Seeing a Warm ReflectionBy
I was walking down the street yesterday. I wasn’t applying any specific mindfulness technique, I was simply walking. I had long periods where I simply let my mind wander – into reviewing past events, planning future ones, judging certain conditions and situations, and I noticed the low-level “icky” feeling, that had been there previously, escalate to a definitely unpleasant “ick.” Flavors present were anxiety and sadness, especially.
As soon as the unpleasant feeling reached a “critical mass”, I turned my attention to it – relaxing around it, allowing it to flow. When it didn’t immediately start flowing, I began to note the expansive & contractive forces within it – which is always a sure-fire way to make any unpleasant sensation an opportunity (although that strategy is much easier when sitting still in silent meditation.) And then the physical/emotional event began to rise and fall – in big waves – the peak of the waves had some intensity, but the movement was one I was familiar with and trusted. I allowed my awareness to partially monitor it all while also attending to the walking down the street.
Some of the thoughts I had been mulling over re-emerged and I could instantly detect the trigger-effect relationship of the thought to the emotional sensations in the body. And I continued walking down the street, noticing the sensations of walking, the world around me, and this relationship between the thinking process and emotional sensations in my body.
Shortly, when passing a large window, I caught a reflection of a woman and her face struck me. She had this expression – it was a kind of beaming of a warm deep smile – one that emanated from the inside (vs. triggered by external events.) As I had been monitoring emotional sensations in my body, I couldn’t help but notice how her expression affected me. It was as if a warm wave swept over me – or rather buoyed me up from beneath. Accompanying dialogue would have been something like “Everything is ok” “You are beautiful” “This is what presence feels like” – or something like that – all very reassuring, comforting, uplifting and inspiring.
I was so grateful to that woman for being so present and centered – and happy – and sharing that with the rest of us. What warm strength! In that moment, my unpleasant sensations and triggering thoughts all dissolved and I was just basking in this joyful experience of being alive.
Now this instant of seeing her – with the inner response I’ve written -all happened in less than 2 seconds – but you know how time slows down when our senses are taking in more information (like before an accident or any time of heightened awareness.)
And here is what happened in the 3rd second: I realized she was me – I mean that the reflection was of me. And this realization happened after the preceding response and I was surprised – almost startled – because I had been working with feelings of anxiety and sadness – yes, skillfully, but I could not in that moment understand how her expression could possibly have been on my face during all that. I knew what was going on within me and it sure wasn’t what it looked like she had going on. Did she know something I didn’t?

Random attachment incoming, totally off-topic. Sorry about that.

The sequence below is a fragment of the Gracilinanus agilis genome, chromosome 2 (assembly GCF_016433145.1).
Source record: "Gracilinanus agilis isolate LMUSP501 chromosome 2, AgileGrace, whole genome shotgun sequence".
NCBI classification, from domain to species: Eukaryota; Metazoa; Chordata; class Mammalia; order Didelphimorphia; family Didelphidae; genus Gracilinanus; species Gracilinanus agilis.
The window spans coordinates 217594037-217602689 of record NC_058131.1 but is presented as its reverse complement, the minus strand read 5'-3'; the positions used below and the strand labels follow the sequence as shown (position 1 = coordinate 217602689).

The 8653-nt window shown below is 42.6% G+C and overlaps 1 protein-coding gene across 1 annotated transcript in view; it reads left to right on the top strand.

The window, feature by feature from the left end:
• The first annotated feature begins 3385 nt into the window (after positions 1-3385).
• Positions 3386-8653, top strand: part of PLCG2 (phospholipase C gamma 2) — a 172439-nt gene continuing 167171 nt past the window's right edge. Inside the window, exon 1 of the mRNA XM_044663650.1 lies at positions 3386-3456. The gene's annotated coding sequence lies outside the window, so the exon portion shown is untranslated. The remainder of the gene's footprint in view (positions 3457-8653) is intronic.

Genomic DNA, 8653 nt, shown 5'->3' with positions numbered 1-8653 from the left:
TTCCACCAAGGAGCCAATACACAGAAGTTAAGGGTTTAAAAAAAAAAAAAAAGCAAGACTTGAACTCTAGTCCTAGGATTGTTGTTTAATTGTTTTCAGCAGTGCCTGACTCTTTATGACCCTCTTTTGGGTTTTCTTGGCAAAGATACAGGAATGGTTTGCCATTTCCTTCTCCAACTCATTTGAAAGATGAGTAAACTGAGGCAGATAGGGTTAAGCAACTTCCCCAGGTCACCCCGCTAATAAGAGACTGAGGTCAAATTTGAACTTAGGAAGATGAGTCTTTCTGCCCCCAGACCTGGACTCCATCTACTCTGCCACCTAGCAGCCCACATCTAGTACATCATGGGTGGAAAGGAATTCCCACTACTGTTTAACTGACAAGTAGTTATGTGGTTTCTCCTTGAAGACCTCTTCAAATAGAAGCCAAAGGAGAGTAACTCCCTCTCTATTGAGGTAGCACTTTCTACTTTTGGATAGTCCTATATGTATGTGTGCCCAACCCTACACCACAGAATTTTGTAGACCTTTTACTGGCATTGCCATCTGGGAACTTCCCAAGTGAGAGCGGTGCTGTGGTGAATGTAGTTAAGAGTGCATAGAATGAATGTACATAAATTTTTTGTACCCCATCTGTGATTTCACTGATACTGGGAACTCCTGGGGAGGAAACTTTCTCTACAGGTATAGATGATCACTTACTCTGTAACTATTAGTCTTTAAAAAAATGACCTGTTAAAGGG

For the next block, still somewhat astonished, I pondered all of this. I was aware of all the challenging issues and unpleasant emotional responses having almost disappeared. I was aware that it felt like my “view” had just “opened” – like a horse having blinders removed. I could see in all directions again, and I felt good, and even sighed at being “back home” – but I still could not quite get over how that expression could possibly have been on my face as I was working through some difficult stuff.
Had it become a habit? It didn’t look like a habit. If I had seen someone with a habitual smile, I don’t think it would have affected me like that.
And I started to laugh that simply seeing my face from the outside affected my inside so thoroughly. I’m aware of how we (especially women, especially aging women, and most especially aging white women in Hollywood) can look in a mirror and have the opposite experience – in terms of connotation – i.e. Judgment is so key to suffering, and nothing like a woman judging her body to prick the center of it. (Although I will say there is now a beautiful movement on-line and in the media of women speaking out to reverse that. [insert cheer here]) But nothing in this event had to do with that kind of judgment, and key to this was the fact that I responded to the reflection the way a baby does to a face – directly, honestly, without caring so much who it belongs to – and definitely without identifying with it. I still see that reflection in my mind and it was “that woman with the radiant smile.”
Now, my surprise here is not a report of the first occurrence of this kind of thing,and when I do public speaking on stress reduction, I always include smiling and laughter along with any mindfulness as valuable tools in increasing ease and well-being in our lives. And I have told the story of seeing myself in the mirror and feeling better because of the expression I saw, but this story, the walking down the street one, was different because for those first few moments, I did not honestly realize it was me, and the effect of it all was so dramatic.
I felt gratitude – and humor – I mean it is kind of funny – but mostly the image of that moment – the reflection in the glass of a face that I did not identify with – was/is such a gift. I still see the image of that moment – her face – and it “rings” a bell of soothing, inspiring warmth every time I do – much like when I get when I look at a lovely quan yin statue I have.
Yet another lesson on how we already have all we need and it’s just about seeing it – finding ways (or a way) to open past our habits and self-referential restrictions – to a bigger awareness whose fabric is love.